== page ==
Russia, Turkey, and Iran see the planned U.S. withdrawal from Syria as a positive step, President Vladimir Putin said after a summit with his Turkish and Iranian counterparts on February 14 in the Black Sea resort of Sochi.
Putin, Turkish President Recep Tayyip Erdogan, and Iranian President Hassan Rohani agreed during the talks that a U.S. pullout from northeastern Syria "would be a positive step that would help stabilize the situation in this region, where ultimately the legitimate government should reestablish control," he told a joint press conference.
But Putin said no big changes have been noted so far that would point to a U.S. withdrawal from Syria.
U.S. President Donald Trump announced in December that he will withdraw all U.S. troops from Syria.
Putin said Trump was trying to fulfill his election campaign promises by ordering the troop withdrawal, but that he was not always able to fulfill his promises because of what Putin described as internal political issues.
The top U.S. commander overseeing American forces in the Middle East said on February 9 that the United States is likely just weeks away from starting the withdrawal of ground troops from Syria.
Rohani told the news conference that the U.S. presence in Syria and other countries was not useful.
"America should reconsider its Middle East policy," Rohani told the news conference.
Several rounds of UN-sponsored negotiations in recent years have failed to end the fighting, which has killed more than 400,000 people, displaced millions, and devastated historic sites across the country.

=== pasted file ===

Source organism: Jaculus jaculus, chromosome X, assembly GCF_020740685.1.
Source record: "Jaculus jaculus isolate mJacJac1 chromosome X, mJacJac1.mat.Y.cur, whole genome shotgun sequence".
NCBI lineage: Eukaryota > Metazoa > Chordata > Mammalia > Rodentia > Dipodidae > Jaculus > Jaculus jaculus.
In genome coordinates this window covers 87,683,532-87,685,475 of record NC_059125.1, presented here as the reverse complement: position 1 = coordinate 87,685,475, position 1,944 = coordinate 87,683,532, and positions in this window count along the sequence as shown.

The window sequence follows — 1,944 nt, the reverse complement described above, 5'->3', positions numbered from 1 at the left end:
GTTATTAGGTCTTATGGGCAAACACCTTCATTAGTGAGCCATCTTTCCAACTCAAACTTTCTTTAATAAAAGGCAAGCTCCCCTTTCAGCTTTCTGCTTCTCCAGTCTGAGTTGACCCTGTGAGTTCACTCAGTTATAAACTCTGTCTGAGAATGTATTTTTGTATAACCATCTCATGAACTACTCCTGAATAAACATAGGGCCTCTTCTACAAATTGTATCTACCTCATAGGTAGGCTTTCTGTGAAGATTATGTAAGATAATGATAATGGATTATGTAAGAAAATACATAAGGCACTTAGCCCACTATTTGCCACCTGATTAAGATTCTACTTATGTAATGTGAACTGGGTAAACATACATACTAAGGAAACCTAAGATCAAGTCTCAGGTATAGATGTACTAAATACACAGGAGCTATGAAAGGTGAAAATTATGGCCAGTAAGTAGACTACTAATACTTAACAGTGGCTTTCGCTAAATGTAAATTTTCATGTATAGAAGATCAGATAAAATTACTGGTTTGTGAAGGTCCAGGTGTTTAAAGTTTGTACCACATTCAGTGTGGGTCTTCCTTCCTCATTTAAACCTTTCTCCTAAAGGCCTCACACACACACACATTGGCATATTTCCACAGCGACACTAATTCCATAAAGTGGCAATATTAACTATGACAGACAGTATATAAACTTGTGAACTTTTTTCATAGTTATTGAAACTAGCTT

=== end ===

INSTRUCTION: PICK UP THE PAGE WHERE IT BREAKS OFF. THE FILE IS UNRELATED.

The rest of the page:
Russia, Turkey, and Iran are all deeply involved in the seven-year Syrian conflict and sponsor separate peace talks in Kazakhstan's capital, Astana.
Putin said the next round of Astana talks on Syria will take place in late March or early April.
Putin has called on his Turkish and Iranian counterparts to continue working together "actively and consistently" on plans to stabilize Syria after the U.S. troop withdrawal.
All three countries have deployed military forces in Syria and have said they want a political solution that brings an end to the war.
Moscow and Tehran back Syrian President Bashar al-Assad, while Turkey and the United States back different rebel groups.
About 2,000 U.S. soldiers have been assisting a Syrian, Arab, and Kurdish alliance in the fight against militant extremists from the Islamic State extremist group.
Critics say Trump's announcement handed a victory to Russia and Iran. They also say a U.S. withdrawal will leave U.S.-allied Kurdish fighters at the mercy of Turkey, which considers them terrorists.
Speaking ahead of the Sochi summit, Erdogan said Turkey wants to move in coordination with Russia to establish what he called a "safe zone" in northern Syria.
Erdogan said Syria's territorial integrity cannot be guaranteed as long as the U.S.-backed Syrian Kurdish YPG militia remain in the area.
Earlier, a Russian Foreign Ministry spokeswoman said Ankara would need approval from Syrian President Bashar al-Assad to create any safe zone in Syrian territory.
"The question of the presence of a military contingent acting on the authority of a third country on the territory of a sovereign country, and especially Syria, must be decided directly by Damascus," spokeswoman Maria Zakharova said.
Russian Foreign Minister Sergei Lavrov said the three presidents would discuss the formation of a committee that would be tasked with drafting a postwar constitution for Syria.